|Publication number||US4779967 A|
|Application number||US 06/880,777|
|Publication date||Oct 25, 1988|
|Filing date||Jul 1, 1986|
|Priority date||Jul 1, 1986|
|Publication number||06880777, 880777, US 4779967 A, US 4779967A, US-A-4779967, US4779967 A, US4779967A|
|Inventors||Robert A. Murphy, Mark G. Arenal|
|Original Assignee||Ram Optical Instrumentation, Inc.|
|Export Citation||BiBTeX, EndNote, RefMan|
|Patent Citations (7), Non-Patent Citations (2), Referenced by (16), Classifications (8), Legal Events (4)|
|External Links: USPTO, USPTO Assignment, Espacenet|
The present invention relates to microscope devices and more particularly to objective lens assemblies for use in visually inspecting small-sized parts.
It is frequently desirable to visually inspect small-sized articles of manufacture having parts with substantial depth dimensions such as small diameter bore holes. Traditionally, microscopes having conventional lens systems adapted for viewing slides of specimens have been used to inspect parts which are too small to be clearly viewed by the naked eye. However, such microscopes generally have a very shallow fields at the object plane. Consequently, if the part to be inspected has any significant depth dimensions associated with its features the microscope must be repeatedly refocused in order for the user to be able to examine the entire part. Refocusing takes time and is tiring on the eyes of the user. Further, these microscopes generally do not provide for adequate surface illumination of the part being inspected which makes the inspection of contoured and recessed surfaces even more difficult.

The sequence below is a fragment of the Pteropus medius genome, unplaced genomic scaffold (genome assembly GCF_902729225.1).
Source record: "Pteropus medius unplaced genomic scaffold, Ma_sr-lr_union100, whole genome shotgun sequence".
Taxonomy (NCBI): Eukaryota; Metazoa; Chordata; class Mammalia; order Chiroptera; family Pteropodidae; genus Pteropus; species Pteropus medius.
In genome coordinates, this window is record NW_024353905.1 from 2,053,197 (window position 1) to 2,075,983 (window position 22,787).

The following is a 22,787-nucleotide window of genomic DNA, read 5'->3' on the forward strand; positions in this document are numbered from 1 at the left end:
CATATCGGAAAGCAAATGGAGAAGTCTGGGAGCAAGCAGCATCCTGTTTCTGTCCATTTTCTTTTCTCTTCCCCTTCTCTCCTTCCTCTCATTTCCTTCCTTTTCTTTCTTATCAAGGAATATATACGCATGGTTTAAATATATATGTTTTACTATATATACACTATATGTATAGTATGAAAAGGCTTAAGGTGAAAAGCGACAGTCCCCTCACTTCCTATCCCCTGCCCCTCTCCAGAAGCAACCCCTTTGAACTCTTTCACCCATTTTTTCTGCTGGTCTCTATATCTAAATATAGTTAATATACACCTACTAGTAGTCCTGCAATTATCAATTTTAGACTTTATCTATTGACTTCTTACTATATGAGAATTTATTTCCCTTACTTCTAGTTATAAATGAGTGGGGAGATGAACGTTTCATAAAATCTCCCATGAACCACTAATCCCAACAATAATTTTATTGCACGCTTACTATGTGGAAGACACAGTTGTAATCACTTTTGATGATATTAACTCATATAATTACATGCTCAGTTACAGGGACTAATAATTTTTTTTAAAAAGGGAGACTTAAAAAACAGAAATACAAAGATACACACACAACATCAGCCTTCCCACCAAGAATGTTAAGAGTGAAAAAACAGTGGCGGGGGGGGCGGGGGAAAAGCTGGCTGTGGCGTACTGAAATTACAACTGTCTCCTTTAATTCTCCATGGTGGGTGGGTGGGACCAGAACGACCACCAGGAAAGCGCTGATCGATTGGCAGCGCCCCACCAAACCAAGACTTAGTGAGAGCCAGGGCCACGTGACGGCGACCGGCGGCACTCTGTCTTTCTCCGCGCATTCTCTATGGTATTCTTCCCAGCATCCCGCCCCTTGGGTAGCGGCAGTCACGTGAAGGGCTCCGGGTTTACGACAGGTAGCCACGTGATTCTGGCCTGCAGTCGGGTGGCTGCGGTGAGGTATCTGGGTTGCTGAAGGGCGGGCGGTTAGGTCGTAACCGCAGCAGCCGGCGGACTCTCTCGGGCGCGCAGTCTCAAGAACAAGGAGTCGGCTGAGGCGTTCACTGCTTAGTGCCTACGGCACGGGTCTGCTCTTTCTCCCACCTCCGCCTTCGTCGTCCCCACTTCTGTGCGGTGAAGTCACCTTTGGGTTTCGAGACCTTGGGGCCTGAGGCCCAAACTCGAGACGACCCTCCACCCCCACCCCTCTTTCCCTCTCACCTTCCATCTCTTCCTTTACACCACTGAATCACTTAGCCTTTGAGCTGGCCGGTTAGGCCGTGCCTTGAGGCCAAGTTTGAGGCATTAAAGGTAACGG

The present invention provides an objective lens assembly which features substantial depth of field at the object plane so that parts can be easily viewed with clarity throughout their depth with a minimum amount of refocusing. Further, the present invention provides a lens assembly which efficiently furnishes illumination to the object being inspected and which is compact in design and is adaptable to be fitted on most conventional microscope bodies.
The present invention comprises an objective lens assembly for use in inspecting small-sized parts. The present invention includes a pair of adjacent plano-convex lenses, a field lens system and a mechanism for illuminating the part being inspected. The plano-convex lenses are positioned with their convex surfaces facing each other and are aligned along a common optical axis with the field lens system.